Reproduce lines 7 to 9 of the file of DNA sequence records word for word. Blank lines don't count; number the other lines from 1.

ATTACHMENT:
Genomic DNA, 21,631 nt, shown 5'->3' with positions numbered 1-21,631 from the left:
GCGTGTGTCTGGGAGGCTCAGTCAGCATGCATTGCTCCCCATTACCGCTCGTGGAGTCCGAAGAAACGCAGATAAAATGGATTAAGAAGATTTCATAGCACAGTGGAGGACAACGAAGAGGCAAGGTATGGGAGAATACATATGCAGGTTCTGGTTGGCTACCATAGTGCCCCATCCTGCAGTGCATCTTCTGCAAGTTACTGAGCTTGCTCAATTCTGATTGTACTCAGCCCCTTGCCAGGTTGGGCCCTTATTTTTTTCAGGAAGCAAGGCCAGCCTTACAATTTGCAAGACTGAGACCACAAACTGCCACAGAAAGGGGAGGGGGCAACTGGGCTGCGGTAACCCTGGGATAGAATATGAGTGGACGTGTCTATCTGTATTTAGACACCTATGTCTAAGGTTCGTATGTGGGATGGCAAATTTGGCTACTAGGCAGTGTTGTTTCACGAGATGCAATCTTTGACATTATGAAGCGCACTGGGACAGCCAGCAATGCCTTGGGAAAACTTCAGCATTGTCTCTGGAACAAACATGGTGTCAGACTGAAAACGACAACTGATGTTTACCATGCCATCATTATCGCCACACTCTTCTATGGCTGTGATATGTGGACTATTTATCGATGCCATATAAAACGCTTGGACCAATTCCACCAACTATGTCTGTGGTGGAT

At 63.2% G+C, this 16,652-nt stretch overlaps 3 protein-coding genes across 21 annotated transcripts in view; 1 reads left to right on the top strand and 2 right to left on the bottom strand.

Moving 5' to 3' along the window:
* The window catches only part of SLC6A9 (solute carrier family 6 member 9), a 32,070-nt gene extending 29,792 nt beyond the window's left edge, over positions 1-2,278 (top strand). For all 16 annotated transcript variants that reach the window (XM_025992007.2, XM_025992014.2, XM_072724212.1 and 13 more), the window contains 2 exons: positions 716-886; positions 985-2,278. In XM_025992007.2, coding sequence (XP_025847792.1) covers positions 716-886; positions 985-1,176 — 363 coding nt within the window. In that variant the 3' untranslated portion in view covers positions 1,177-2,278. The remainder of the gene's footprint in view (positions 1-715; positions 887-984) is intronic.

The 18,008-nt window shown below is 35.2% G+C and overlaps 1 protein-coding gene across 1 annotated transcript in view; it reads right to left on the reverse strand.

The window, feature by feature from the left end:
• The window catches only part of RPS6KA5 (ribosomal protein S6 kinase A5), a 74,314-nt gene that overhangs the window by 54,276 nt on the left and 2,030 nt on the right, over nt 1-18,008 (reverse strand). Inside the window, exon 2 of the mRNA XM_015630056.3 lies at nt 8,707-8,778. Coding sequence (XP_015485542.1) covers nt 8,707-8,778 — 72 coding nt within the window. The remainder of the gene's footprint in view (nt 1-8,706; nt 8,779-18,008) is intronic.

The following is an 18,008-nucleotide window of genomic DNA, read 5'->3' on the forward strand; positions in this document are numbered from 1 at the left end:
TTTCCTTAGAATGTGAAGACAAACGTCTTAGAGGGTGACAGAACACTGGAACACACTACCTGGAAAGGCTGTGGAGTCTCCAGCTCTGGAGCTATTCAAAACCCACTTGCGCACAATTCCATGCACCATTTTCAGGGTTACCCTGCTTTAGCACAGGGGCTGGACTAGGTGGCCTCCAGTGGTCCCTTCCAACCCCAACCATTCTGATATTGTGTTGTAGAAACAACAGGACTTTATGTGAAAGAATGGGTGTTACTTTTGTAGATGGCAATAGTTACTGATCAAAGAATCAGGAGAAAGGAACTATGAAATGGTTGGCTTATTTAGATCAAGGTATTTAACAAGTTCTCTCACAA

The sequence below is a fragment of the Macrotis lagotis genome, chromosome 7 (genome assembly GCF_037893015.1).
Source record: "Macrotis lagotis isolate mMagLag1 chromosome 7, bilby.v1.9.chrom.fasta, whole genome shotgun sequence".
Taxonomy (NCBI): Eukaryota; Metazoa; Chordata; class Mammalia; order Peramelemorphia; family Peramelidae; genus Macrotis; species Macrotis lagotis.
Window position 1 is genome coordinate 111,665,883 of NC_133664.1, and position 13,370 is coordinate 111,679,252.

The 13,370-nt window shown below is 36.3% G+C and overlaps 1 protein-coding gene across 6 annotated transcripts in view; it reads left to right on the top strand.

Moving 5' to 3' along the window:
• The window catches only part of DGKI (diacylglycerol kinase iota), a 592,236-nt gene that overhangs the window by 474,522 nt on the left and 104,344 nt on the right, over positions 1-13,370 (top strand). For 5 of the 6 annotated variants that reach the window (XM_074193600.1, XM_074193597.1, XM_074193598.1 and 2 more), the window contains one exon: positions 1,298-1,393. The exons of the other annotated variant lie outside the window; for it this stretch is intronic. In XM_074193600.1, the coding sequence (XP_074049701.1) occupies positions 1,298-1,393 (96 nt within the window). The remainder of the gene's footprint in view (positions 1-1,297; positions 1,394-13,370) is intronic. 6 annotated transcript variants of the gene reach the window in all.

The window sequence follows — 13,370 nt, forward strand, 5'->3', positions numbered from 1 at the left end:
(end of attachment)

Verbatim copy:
The window, feature by feature from the left end:
• The window catches only part of RPS6KA5 (ribosomal protein S6 kinase A5), a 74,314-nt gene that overhangs the window by 54,276 nt on the left and 2,030 nt on the right, over nt 1-18,008 (reverse strand). Inside the window, exon 2 of the mRNA XM_015630056.3 lies at nt 8,707-8,778. Coding sequence (XP_015485542.1) covers nt 8,707-8,778 — 72 coding nt within the window. The remainder of the gene's footprint in view (nt 1-8,706; nt 8,779-18,008) is intronic.

The following is an 18,008-nucleotide window of genomic DNA, read 5'->3' on the forward strand; positions in this document are numbered from 1 at the left end: